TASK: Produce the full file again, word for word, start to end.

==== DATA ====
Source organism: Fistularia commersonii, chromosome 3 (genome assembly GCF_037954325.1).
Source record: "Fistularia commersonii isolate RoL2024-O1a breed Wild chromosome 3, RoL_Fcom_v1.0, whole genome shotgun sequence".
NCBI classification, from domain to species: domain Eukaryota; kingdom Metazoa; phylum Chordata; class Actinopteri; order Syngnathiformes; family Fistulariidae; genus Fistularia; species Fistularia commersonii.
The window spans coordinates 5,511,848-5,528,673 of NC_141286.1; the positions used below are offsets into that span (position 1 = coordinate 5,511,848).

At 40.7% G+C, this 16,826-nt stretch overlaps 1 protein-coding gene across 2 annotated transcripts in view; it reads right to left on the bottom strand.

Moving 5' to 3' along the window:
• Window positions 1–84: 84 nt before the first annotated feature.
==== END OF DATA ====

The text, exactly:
Source organism: Fistularia commersonii, chromosome 3 (genome assembly GCF_037954325.1).
Source record: "Fistularia commersonii isolate RoL2024-O1a breed Wild chromosome 3, RoL_Fcom_v1.0, whole genome shotgun sequence".
NCBI classification, from domain to species: domain Eukaryota; kingdom Metazoa; phylum Chordata; class Actinopteri; order Syngnathiformes; family Fistulariidae; genus Fistularia; species Fistularia commersonii.
The window spans coordinates 5,511,848-5,528,673 of NC_141286.1; the positions used below are offsets into that span (position 1 = coordinate 5,511,848).

At 40.7% G+C, this 16,826-nt stretch overlaps 1 protein-coding gene across 2 annotated transcripts in view; it reads right to left on the bottom strand.

Moving 5' to 3' along the window:
• Window positions 1–84: 84 nt before the first annotated feature.